First comes the relief. Then, as the emotional fog begins to lift and calmness descends, there is clarity. With the clarity comes a renewed sense of purpose, and in the background – feint but nevertheless present – the possibility of success. That’s what happens whenever you give yourself sufficient time and space to achieve whatever it is you want to work on. Two years is usually a good place to start.
I experienced it myself back in 2001. It was a few weeks after my back operation and I was frustrated with the slow progress I was making. I also had doubts about whether I would make a full recovery. Karaj was firm with me at the time, telling me to stop complicating things, get a calendar, and cross each day off for the next two years. (See ‘What Do I Have To Offer?’) It worked. The time frame calmed me down, and the calendar provided a simple way for me to plan my recovery.
The advantages are not confined to relief, clarity and a regaining of focus. The real power emerges when you do something with each day of those two years; the beauty being that we don’t actually have to do much at all. In fact, there is no point in over-stretching yourself at any stage because excessive effort quickly becomes demotivating if it has to be repeated. A little and often, that’s the key. Step by step. Day by day. (See also ‘300 Days‘)
If you’re in any doubt about what can be accomplished in such a relatively short time, look at how much a newborn baby achieves in its first 24 months. It learns to walk, talk, and co-ordinate its movements; gaining an ever-increasing awareness of itself and its environment. Okay, you can argue that a baby has nothing else to do but learn, and can spend its entire time practising, but those same arguments apply to everyone: we are always learning, and every second is a chance to hone our awareness.
To help you on your way, make a note of your starting point. Record where you are now. Whether you use statistics or a brief summary of where you are in your life, it will become ever more useful as you progress. (See these two examples for evidence of what I mean: ‘Where Am I?’ and, 11 years later, ‘Measurable Results’.)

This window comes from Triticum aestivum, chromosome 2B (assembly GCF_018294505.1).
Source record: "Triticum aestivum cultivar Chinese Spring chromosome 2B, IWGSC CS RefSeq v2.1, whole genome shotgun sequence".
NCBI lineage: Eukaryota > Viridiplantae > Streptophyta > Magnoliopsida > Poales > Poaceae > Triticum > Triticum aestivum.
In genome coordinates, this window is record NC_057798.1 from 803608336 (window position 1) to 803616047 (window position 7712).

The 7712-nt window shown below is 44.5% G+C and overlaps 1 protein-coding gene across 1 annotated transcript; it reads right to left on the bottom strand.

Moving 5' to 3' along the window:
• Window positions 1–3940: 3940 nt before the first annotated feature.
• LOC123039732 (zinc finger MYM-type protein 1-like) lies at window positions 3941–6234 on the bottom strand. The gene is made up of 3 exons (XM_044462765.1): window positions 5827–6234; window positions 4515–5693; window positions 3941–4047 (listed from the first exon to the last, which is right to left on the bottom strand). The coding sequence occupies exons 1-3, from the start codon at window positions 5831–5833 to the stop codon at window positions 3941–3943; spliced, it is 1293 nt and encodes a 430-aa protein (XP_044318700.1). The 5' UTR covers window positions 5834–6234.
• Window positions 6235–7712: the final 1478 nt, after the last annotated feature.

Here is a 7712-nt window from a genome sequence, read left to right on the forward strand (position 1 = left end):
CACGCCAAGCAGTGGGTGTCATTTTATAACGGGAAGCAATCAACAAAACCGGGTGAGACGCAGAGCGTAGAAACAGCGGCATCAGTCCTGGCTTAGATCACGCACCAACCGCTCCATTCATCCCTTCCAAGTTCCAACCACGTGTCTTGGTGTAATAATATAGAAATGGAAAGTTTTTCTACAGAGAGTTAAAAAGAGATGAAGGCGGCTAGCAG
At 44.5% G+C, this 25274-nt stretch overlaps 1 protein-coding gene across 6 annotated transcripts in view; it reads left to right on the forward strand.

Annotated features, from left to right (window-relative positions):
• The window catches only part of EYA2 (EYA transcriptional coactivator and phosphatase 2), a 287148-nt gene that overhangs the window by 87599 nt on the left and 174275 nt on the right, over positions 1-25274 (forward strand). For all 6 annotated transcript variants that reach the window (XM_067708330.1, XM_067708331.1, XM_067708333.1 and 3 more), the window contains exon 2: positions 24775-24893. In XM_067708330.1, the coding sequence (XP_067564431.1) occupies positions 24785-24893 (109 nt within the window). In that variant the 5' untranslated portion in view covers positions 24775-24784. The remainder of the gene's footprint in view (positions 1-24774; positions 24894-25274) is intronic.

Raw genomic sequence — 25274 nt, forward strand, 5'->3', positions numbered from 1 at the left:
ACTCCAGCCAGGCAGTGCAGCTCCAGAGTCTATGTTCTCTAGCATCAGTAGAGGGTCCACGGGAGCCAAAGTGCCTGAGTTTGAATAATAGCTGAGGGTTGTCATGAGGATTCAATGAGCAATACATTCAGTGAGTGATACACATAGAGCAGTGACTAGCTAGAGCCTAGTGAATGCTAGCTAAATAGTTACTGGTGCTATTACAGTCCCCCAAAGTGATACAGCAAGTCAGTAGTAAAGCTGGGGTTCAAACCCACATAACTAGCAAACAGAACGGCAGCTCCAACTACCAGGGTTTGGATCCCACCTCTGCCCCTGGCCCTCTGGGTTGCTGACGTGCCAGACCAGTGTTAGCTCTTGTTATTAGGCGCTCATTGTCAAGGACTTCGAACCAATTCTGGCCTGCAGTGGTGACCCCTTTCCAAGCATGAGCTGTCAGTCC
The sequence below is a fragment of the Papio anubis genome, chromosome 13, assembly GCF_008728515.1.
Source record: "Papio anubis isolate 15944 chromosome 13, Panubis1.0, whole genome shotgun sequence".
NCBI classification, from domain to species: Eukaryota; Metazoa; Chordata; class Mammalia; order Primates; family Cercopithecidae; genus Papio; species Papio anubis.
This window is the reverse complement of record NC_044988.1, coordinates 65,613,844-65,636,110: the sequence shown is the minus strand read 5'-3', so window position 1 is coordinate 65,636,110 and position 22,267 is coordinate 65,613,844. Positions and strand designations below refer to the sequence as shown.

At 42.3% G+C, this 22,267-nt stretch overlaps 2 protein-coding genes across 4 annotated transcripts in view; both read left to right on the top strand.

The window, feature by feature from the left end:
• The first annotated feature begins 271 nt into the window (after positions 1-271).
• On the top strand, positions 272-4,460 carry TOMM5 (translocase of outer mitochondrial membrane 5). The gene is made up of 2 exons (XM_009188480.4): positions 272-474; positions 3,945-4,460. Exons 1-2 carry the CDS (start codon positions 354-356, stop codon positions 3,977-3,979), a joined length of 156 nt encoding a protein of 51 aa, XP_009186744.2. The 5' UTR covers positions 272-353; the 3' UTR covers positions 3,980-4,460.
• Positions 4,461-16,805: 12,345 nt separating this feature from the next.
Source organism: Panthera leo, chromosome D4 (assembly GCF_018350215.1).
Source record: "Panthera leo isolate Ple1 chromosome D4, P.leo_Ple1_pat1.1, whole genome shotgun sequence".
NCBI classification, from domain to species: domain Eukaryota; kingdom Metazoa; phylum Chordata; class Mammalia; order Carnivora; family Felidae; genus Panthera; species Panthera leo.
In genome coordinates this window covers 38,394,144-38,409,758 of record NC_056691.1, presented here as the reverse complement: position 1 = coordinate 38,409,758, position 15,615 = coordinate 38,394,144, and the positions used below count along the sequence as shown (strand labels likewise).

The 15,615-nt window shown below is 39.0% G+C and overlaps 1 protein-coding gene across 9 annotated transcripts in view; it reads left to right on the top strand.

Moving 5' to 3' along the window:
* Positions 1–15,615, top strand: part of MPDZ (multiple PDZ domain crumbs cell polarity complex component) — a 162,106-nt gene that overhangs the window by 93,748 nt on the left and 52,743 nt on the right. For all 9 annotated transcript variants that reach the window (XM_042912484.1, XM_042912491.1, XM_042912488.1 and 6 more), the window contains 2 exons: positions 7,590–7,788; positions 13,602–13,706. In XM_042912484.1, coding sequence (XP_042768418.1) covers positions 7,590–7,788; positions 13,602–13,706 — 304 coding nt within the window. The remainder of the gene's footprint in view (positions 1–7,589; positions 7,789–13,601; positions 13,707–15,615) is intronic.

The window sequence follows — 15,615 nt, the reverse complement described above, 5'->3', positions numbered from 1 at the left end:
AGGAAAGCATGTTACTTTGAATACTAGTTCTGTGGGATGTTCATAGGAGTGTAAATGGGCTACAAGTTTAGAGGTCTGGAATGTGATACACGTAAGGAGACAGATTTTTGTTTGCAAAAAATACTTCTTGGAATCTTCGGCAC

As for your progress, maintain a simple tick chart and mark every day when you succeed in whatever daily task you have set for yourself. This is a surprisingly motivational method because, within as little as one week, you will want to keep your run of consecutive days going. And as the weeks and months go by, you will be able to see at a glance how well you are doing, which is particularly useful because the mind has a tendency to convince us that we are not doing as well as we are.
Talking of the mind, whenever you find yourself doubting yourself or your progress, imagine yourself already where you want to be. That is the paradox of progress – it takes time and practise to master anything, but with the power of the mind you can be there in an instant. Try it out. Go there in your imagination and notice how it makes you feel. Familiarise yourself with your own success and put a smile on your face at the same time. Do that every day for two years and see where it takes you.